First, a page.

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Obama: DOMA is discriminatory, but we'll defend it Anyway
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Obama: DOMA is discriminatory, but we'll defend it Anyway

by Mike Andrew - SGN Staff Writer

In a brief that satisfied neither marriage equality activists nor the Christian right, the Obama administration intervened again in Smelt v United States, a suit that seeks to overturn key parts of the federal Defense of Marriage Act (DOMA).

The Justice Department brief filed August 17 argued that Smelt should be dismissed by the US District Court, but added that the administration "does not support DOMA as a matter of policy, believes that it is discriminatory, and supports its repeal."

Arthur Smelt and Christopher Hammer were legally married in California prior to passage of Prop 8. They filed suit on March 9 this year to have DOMA and Prop 8 declared unconstitutional. While the suit was filed in a California Superior Court, it was referred to the US District Court because it includes claims against the US, challenging federal law.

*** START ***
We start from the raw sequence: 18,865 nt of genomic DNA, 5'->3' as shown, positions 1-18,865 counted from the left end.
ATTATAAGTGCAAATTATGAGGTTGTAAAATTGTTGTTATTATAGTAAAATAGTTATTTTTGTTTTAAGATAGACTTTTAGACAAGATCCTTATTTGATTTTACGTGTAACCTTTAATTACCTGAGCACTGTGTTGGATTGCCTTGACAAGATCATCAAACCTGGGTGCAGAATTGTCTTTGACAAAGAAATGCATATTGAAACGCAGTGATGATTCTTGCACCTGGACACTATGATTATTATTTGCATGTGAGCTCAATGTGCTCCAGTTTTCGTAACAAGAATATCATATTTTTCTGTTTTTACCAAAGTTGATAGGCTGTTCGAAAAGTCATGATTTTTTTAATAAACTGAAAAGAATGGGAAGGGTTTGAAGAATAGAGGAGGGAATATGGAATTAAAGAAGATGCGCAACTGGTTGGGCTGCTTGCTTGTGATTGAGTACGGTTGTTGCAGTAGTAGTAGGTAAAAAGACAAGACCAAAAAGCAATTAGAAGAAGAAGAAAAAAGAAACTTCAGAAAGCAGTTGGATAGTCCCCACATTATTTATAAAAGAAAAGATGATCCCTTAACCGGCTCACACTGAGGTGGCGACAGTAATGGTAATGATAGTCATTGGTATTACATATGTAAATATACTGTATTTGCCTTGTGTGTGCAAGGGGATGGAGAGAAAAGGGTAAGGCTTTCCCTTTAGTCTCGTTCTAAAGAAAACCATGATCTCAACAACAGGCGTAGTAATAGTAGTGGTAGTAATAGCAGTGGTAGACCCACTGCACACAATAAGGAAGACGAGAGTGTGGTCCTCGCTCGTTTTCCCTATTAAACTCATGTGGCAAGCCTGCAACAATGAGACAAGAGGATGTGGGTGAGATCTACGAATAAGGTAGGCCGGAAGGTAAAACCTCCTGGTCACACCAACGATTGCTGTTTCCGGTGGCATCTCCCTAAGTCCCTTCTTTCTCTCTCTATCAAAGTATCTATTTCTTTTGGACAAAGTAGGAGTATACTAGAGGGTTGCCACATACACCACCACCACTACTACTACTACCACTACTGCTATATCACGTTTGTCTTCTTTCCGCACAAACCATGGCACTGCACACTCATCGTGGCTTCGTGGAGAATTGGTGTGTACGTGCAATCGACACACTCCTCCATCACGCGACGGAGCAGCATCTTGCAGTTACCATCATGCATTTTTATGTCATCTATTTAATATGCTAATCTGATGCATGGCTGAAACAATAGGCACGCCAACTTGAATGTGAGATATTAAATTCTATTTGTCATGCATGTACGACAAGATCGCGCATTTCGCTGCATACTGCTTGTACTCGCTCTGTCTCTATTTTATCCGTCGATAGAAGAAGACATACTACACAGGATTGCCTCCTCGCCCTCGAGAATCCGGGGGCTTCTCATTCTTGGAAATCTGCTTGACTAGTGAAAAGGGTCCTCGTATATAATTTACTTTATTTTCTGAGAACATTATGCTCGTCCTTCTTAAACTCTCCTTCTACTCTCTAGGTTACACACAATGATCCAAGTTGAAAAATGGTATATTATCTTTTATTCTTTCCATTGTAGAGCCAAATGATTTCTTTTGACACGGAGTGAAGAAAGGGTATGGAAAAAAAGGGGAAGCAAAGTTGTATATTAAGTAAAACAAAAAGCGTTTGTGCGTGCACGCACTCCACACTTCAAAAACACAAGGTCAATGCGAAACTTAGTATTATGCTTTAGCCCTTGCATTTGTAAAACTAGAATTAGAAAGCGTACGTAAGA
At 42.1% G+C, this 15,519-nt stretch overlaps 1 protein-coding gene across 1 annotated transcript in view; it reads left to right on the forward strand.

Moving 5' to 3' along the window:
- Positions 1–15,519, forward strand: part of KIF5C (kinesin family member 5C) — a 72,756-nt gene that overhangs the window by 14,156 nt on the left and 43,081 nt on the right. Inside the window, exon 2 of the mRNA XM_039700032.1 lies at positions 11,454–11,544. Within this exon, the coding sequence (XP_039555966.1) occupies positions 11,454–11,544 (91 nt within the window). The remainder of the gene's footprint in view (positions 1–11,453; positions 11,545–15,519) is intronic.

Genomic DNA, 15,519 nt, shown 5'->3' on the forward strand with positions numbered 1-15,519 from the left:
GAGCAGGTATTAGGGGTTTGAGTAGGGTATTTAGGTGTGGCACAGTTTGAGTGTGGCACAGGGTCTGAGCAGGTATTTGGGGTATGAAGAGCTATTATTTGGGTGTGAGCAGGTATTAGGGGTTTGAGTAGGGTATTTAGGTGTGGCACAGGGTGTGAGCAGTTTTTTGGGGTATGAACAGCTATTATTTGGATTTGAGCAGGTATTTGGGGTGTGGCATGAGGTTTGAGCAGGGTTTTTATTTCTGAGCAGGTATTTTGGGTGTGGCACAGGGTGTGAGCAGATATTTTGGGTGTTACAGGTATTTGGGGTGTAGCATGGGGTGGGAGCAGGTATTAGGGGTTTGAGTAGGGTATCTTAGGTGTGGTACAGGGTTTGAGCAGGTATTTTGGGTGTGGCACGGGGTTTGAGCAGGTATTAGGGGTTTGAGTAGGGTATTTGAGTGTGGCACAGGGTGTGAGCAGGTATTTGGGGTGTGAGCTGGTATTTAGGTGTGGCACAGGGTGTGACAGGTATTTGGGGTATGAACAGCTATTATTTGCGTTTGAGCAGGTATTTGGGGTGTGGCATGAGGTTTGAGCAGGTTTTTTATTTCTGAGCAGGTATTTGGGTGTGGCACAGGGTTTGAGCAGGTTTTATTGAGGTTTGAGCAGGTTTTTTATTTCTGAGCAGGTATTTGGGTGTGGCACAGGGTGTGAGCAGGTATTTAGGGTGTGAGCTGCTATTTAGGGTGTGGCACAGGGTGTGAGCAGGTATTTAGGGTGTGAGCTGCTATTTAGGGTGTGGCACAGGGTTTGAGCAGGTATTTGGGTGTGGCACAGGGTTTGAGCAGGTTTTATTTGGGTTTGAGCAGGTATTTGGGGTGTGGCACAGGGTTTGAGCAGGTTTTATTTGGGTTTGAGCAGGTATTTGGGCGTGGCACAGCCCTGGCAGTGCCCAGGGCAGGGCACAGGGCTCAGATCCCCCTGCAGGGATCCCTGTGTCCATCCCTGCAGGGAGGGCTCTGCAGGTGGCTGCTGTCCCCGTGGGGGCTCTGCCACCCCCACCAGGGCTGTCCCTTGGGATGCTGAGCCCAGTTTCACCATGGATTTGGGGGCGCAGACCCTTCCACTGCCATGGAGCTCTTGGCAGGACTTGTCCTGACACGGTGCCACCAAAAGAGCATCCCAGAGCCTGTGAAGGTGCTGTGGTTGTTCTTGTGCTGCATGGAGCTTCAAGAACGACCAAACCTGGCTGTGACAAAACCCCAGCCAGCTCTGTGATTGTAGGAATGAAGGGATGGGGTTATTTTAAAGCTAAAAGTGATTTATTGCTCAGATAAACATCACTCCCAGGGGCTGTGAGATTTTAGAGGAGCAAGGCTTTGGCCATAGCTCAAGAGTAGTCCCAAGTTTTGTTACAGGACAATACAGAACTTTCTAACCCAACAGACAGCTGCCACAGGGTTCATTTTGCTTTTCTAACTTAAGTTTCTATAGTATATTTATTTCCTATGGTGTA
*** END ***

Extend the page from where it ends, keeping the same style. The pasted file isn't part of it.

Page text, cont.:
The US Justice Department has filed two briefs in the case. The latest, coming in the wake of increasing impatience with the Obama administration by LGBT activists, was intended to clarify the administration's position on DOMA.

ADMINISTRATION BELIEVES DOMA IS DISCRIMINATORY
According to Justice Department spokesperson Tracy Schmaler, "The government's filing makes clear that the administration believes the Defense of Marriage Act is discriminatory and should be repealed. The president has said he wants to see a legislative repeal of DOMA because it prevents LGBT couples from being granted equal rights and benefits."

However, Schmaler went on to say that the Justice Department considered itself obligated to defend existing federal law, regardless of whether it is discriminatory or not.

"The Department's filing in this case upholds the rule of law in keeping with our obligation to defend federal statutes when they are challenged in court," she said in her statement. "The Justice Department cannot pick and choose which federal laws it will defend based on any one administration's policy preferences."

The White House also issued a statement Monday from President Obama: "I have long held that DOMA prevents LGBT couples from being granted equal rights and benefits. While we work with Congress to repeal DOMA, my administration will continue to examine and implement measures that will help extend right and benefits to LGBT couples under existing law."

In their August 17 brief, the Justice Department asked that Smelt be dismissed because the plaintiffs had not shown that they suffered any harm from the discriminatory effects of DOMA.

The Justice Department also argued that the federal government's interest in supporting the existing law passes the "rational basis" test.